Complete Guide: Easy Steps on How to Become A LLC In 2023

Setting up a limited liability company is one of the most important aspects of starting a business (LLC).

An LLC can provide liability protection for your business, among other advantages.

However, forming an LLC is much easier and less expensive than you might think.

You no longer have to spend thousands of dollars on business formation.

To form an LLC, you must submit documentation to the state where your business is located.

To set up an LLC, you must follow a few steps regardless of where you live, even though each state has its own laws and regulations.

What Is the Definition of a Limited Liability Company (LLC)?

A limited liability company (LLC) is a type of corporate structure commonly used in the United States that protects its owners from personal liability for the firm’s debts or liabilities.

Limited liability companies are legal structures that combine aspects of corporations, partnerships, and sole proprietorships.

While an LLC’s limited liability is similar to that of a corporation, a partnership, rather than an LLC, can offer members flow-through taxes.

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Steps to Start an LLC

A limited liability company is one way to legally structure a business (LLC for short). It combines the limited liability of a corporation with the flexibility and lack of formality of a partnership or sole proprietorship.

Any business owner who wants to limit their personal liability for company debts and legal actions should consider forming an LLC.

The steps involved are as follows:

Step 1: Select a State

You can form an LLC in any of the 50 states, regardless of where you live or intend to do business.

Delaware, Nevada, and Wyoming have state laws that are especially beneficial to businesses.

Delaware does not tax out-of-state income. Nevada and Wyoming have no business income tax.

When forming an LLC, a new business owner will frequently choose one of these states.

Unfortunately, evading the taxman is more difficult.

If you form your LLC in one of these states, you will pay more.

If corporate entities could avoid paying corporate income taxes by locating in Nevada or Wyoming, everyone would do so.

We strongly advise forming your LLC in the state in which you live.

Step 2: Give your LLC a name.

Marketing may be on your mind as you consider company names.

Aside from meeting state legal requirements, it would be beneficial if you chose your company name with branding in mind.

State regulations frequently prohibit choosing a company name that is already in use by another company in your state.

Most states also prohibit the use of phrases that imply you work in a specific industry, such as insurance or banking.

And you’ll almost certainly need to end your company name with “LLC” or “limited liability company.”

By going to the website of the state organization in charge of business filings, you can research the LLC naming regulations in your state and see if the name you want is available. In most states, this is the Secretary of State.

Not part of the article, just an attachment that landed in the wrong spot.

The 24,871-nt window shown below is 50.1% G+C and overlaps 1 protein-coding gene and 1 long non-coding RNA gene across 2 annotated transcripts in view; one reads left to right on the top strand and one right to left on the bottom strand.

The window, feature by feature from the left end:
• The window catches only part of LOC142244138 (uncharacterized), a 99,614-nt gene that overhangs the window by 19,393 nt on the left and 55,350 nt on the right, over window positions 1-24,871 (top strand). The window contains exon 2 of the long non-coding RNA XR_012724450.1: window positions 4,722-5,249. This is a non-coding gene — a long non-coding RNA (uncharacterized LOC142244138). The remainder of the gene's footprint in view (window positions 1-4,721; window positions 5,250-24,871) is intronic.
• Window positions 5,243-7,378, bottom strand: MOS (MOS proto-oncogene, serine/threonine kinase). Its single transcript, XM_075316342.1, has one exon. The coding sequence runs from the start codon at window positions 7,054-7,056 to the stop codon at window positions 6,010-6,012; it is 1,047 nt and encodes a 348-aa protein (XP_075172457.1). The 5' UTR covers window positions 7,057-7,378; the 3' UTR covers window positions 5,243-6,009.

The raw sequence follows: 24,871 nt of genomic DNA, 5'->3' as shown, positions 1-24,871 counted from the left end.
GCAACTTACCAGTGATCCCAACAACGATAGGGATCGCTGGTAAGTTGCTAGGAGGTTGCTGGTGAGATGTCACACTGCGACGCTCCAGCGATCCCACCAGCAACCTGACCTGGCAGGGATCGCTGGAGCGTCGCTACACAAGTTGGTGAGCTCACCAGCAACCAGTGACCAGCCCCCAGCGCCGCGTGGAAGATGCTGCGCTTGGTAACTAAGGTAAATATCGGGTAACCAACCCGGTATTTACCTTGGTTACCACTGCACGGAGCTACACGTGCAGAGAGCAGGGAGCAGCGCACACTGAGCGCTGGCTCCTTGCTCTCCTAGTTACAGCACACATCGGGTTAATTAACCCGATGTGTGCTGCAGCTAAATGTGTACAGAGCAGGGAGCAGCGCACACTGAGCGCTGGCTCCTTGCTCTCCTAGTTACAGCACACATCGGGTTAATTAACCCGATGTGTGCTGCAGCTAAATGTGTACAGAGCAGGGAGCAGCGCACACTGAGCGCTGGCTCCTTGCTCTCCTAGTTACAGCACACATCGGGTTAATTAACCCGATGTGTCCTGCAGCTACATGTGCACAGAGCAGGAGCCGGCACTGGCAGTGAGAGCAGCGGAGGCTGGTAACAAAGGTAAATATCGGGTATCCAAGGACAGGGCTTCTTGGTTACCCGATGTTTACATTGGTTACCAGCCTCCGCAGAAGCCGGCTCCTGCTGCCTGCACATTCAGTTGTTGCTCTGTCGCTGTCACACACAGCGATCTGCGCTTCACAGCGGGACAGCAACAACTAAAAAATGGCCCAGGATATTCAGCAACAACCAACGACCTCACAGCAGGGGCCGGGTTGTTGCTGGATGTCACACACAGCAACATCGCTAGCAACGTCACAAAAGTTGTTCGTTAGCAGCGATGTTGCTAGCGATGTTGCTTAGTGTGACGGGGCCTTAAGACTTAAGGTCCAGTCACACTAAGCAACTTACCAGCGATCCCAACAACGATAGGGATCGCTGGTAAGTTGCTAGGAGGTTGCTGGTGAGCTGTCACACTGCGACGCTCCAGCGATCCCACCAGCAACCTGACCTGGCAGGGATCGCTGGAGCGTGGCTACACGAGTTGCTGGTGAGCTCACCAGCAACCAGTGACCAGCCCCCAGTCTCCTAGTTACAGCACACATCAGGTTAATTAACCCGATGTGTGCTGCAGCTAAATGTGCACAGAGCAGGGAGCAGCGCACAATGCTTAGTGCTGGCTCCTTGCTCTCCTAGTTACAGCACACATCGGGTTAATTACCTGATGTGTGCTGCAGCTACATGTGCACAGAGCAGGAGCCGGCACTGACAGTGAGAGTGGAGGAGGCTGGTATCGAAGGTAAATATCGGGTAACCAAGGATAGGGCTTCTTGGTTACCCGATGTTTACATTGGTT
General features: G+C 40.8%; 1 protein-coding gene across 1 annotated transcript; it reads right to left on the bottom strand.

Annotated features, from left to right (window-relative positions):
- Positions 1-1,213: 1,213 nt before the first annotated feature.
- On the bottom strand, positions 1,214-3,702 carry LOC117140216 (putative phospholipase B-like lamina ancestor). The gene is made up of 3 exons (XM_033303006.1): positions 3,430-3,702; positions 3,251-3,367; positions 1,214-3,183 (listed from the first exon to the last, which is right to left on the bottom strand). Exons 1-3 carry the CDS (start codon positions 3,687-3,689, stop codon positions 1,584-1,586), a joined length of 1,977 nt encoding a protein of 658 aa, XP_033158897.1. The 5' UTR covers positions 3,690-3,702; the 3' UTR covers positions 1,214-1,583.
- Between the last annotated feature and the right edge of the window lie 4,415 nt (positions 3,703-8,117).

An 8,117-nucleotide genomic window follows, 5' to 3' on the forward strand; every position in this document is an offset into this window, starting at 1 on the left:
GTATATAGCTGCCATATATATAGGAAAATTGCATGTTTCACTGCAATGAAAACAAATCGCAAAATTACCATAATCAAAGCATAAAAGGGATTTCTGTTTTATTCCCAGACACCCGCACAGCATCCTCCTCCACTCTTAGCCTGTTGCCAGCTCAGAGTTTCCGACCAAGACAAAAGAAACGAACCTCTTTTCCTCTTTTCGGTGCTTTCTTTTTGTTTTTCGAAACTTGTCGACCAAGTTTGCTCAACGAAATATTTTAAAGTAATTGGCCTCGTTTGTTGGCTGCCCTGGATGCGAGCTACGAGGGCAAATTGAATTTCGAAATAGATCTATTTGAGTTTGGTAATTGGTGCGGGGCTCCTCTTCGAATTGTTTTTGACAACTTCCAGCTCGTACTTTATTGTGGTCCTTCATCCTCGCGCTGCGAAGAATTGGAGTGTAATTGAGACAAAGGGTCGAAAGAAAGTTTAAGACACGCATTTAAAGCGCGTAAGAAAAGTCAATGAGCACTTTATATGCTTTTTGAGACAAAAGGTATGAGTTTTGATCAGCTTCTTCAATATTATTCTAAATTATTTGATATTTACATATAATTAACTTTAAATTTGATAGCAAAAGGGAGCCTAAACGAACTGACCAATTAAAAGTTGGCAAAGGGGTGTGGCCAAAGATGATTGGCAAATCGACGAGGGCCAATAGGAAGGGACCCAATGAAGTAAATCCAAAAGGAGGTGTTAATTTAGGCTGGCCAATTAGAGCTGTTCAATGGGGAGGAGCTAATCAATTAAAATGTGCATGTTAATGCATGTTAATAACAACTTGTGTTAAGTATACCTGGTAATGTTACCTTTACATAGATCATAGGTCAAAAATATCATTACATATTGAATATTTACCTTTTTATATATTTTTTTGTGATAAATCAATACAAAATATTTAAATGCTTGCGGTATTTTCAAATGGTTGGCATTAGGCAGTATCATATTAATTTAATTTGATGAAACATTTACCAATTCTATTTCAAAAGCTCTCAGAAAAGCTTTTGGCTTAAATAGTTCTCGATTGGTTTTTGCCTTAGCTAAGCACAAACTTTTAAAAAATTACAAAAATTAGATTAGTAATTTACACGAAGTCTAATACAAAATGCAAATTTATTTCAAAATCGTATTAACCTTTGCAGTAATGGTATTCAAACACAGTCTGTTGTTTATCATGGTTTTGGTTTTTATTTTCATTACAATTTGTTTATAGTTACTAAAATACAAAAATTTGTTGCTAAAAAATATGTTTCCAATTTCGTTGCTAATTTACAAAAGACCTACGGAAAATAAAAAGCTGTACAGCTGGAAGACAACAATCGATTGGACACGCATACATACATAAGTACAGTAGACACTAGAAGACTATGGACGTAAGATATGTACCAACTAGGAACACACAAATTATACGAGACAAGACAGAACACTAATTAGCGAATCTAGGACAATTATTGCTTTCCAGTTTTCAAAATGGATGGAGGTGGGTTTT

Get a Domain Name That Matches

Even if you have no plans to launch a business website, we recommend that you get a matching domain name as soon as you decide on a name.

The public can see the name of an LLC once it is formed.

Competitors may buy variations of your ideal domain name in order to prevent you from using it.

So-called “domain squatters” search public databases and register domains that correspond with newly registered LLCs in order to quickly list them for sale with a significant markup.

Assume you try to register your domain name months after forming your LLC. In that case, you may discover that the name has already been registered and is now being offered for sale at a 10x premium, or it may link to a competitor website.

A custom domain name from or a comparable registrar can cost between $20 and $50 per year, with frequent promotions and specials offering significant discounts.

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Step 3: Choose a name (optional)

Even if you won’t be filing your LLC forms right away, you should reserve the name if your preferred LLC is available.

You can reserve a name by filling out a form and paying a fee, which is legal in almost every state.

The duration of the reserve period, filing fees, and renewal procedures differ from state to state.

Step 4: Select a Registered Agent.

Every state requires LLCs to have a registered agent.

A registered agent accepts official or legal papers on behalf of the LLC (such as subpoenas).

After receiving these documents, the registered agent will deliver them to the managing member of the LLC.

A registered agent can be anyone over the age of 18; you can designate yourself or a staff member.

During regular business hours, the agent must be available in your state.

A company that provides registered agent services could also be chosen.

Naturally, there will be a cost involved; registered agent fees may exceed $100 per year.

Step 5: Get a Copy of Your State’s LLC Article of Organization Form

To establish your LLC as a legal entity, you must submit a document to the state agency in charge of business files in your state.